How would you say your church does at loving one another deeply from the heart? Today and tomorrow I’m going to talk about Faith Church, where I serve, and how we are doing loving one another. We’re not a perfect church, and we will look at some ways we need to improve, but I am also convinced that Faith Church is a loving church, and we are doing many things well. My desire in sharing about Faith Church is that perhaps all Christians and all churches can evaluate their own church families.
This week we have been looking at 1st Peter 1:21-25 and we have found that Peter is teaching Christians how they are a new family with a priority to love one another deeply. You can read the previous posts here and here.
Now nearly 2000 years later, the same calling exists for us. In our local churches, we must love one another deeply from the heart, thus creating a new real family.
Years ago we, Faith Church, updated our church mission statement and we decided it should focus on four key areas: Worship, Fellowship, Discipleship and Outreach. It is the Fellowship area that most relates to what Peter is talking about. Here is what our mission statement says about Fellowship:
Fellowship – Being a Community of Love – We work toward loving one another, building authentic, accountable, healthy relationships.
I want to say I am very encouraged by how I see this happening. Here’s how I see Faith Church doing great loving one another.
First of all, about 70% of our church family is involved in small groups. We call them Care Groups, and they are about 8-12 people meeting regularly in one another homes, often sharing a meal together, and caring for one another through honest communication, prayer and discussion. This is incredibly important. Most of our groups meet once/month. That alone is fairly infrequent, and slows down the relationship development process. If you miss one month, it can be two months until you hang out. May I make a recommendation? Start meeting more often. If you are unable to meet more often, check in with one another throughout the month. Put a priority on getting face to face and catching up, even if it is just two of you. Also consider using technology, like texting or social media, to connect with one another between meetings. When you do meet as a small group, or as individuals, ask yourself: are you sharing honestly with each other and then following up with how things are going? Don’t wait for another person to do that within your group, you be the one to do it!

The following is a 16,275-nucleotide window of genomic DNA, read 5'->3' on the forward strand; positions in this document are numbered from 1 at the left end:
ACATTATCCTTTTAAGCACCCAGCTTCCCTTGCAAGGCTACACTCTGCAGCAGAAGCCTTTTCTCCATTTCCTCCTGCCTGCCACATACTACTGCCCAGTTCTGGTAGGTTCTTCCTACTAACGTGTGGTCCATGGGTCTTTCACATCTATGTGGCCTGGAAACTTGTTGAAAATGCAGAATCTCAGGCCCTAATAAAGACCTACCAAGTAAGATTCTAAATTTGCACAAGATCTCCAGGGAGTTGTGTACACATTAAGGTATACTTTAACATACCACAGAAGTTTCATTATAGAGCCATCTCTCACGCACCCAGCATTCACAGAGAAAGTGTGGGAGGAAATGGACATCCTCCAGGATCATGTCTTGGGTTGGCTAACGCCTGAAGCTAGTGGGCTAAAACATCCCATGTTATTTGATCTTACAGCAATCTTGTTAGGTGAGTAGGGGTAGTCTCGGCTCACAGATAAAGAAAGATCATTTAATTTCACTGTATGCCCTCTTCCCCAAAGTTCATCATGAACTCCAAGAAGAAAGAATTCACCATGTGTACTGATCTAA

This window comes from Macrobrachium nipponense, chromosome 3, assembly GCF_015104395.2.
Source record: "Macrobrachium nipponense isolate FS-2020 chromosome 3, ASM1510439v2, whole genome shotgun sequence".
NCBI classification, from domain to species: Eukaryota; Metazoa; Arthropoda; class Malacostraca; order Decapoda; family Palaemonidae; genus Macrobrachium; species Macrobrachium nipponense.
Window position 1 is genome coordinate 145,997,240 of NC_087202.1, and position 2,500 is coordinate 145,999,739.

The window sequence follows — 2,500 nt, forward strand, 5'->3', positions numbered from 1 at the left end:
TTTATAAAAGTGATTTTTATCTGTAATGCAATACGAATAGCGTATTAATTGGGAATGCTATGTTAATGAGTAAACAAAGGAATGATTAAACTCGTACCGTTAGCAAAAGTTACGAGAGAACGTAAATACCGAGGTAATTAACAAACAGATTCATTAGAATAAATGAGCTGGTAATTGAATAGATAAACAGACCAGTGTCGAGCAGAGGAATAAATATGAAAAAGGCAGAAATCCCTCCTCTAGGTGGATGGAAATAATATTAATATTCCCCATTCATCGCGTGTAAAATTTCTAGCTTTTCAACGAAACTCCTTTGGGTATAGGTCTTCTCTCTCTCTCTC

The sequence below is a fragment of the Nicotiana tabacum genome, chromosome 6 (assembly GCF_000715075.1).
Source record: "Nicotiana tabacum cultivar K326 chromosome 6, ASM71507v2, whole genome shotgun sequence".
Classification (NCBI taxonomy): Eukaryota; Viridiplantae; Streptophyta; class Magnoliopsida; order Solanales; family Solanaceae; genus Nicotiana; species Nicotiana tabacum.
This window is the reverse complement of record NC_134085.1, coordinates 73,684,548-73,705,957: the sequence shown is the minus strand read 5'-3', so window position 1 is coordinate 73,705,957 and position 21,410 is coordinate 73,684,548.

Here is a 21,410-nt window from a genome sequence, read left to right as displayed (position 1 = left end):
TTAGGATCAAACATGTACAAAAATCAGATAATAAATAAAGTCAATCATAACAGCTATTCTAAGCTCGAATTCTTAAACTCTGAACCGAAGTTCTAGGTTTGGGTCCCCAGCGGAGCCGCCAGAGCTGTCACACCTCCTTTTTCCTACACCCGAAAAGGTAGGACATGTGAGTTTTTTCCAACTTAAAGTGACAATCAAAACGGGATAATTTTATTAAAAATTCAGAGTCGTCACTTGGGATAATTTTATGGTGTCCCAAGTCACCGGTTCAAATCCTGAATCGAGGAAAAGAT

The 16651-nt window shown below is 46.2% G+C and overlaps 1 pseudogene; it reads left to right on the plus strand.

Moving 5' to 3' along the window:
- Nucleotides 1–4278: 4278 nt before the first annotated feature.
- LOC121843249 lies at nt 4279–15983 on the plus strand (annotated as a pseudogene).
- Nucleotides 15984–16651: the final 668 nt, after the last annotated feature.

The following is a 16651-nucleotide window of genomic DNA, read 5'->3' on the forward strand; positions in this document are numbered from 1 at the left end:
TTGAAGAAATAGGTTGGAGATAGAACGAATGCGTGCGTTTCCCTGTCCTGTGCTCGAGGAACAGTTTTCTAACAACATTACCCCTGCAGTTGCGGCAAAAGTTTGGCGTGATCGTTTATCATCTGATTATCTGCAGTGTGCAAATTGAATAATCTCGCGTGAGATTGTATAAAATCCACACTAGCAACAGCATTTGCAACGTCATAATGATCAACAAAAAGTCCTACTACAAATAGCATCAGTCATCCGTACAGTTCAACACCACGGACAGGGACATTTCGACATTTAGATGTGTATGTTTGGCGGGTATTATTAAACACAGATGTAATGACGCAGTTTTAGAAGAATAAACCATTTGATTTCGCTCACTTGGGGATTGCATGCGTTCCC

Our church leadership team is attempting to show loving care for the church family through what we call our Growth Process. (You can also learn about how our church logo tells the story of our Growth Process here.) The heart of the Growth Process is that our leaders want to help every adult in our church to move forward, or grow, in their relationship with Jesus. So we endeavor to get in touch with them a few times each year to check in and see how they are doing. Maybe there is some way we can point them toward a mentor who can guide them to go deeper in their relationship with Jesus. Maybe there is some way we can pray for them.